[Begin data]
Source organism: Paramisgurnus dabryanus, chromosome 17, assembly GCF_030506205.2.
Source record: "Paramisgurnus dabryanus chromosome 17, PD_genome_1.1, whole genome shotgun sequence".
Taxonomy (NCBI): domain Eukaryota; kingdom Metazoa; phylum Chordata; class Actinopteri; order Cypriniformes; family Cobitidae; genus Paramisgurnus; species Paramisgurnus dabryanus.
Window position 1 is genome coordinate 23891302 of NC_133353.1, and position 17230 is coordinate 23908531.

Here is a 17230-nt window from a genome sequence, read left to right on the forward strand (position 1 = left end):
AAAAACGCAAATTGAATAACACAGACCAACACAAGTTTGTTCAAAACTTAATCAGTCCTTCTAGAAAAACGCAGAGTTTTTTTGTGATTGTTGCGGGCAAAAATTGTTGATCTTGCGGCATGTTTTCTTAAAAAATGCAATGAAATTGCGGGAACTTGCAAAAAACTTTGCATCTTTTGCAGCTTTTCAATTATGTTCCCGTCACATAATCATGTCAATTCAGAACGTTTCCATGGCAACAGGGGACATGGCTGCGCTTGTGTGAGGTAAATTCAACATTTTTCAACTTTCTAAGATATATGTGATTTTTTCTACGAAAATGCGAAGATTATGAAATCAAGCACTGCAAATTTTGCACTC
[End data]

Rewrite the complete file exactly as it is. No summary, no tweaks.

Source organism: Paramisgurnus dabryanus, chromosome 17, assembly GCF_030506205.2.
Source record: "Paramisgurnus dabryanus chromosome 17, PD_genome_1.1, whole genome shotgun sequence".
Taxonomy (NCBI): domain Eukaryota; kingdom Metazoa; phylum Chordata; class Actinopteri; order Cypriniformes; family Cobitidae; genus Paramisgurnus; species Paramisgurnus dabryanus.
Window position 1 is genome coordinate 23891302 of NC_133353.1, and position 17230 is coordinate 23908531.

Here is a 17230-nt window from a genome sequence, read left to right on the forward strand (position 1 = left end):
AAAAACGCAAATTGAATAACACAGACCAACACAAGTTTGTTCAAAACTTAATCAGTCCTTCTAGAAAAACGCAGAGTTTTTTTGTGATTGTTGCGGGCAAAAATTGTTGATCTTGCGGCATGTTTTCTTAAAAAATGCAATGAAATTGCGGGAACTTGCAAAAAACTTTGCATCTTTTGCAGCTTTTCAATTATGTTCCCGTCACATAATCATGTCAATTCAGAACGTTTCCATGGCAACAGGGGACATGGCTGCGCTTGTGTGAGGTAAATTCAACATTTTTCAACTTTCTAAGATATATGTGATTTTTTCTACGAAAATGCGAAGATTATGAAATCAAGCACTGCAAATTTTGCACTC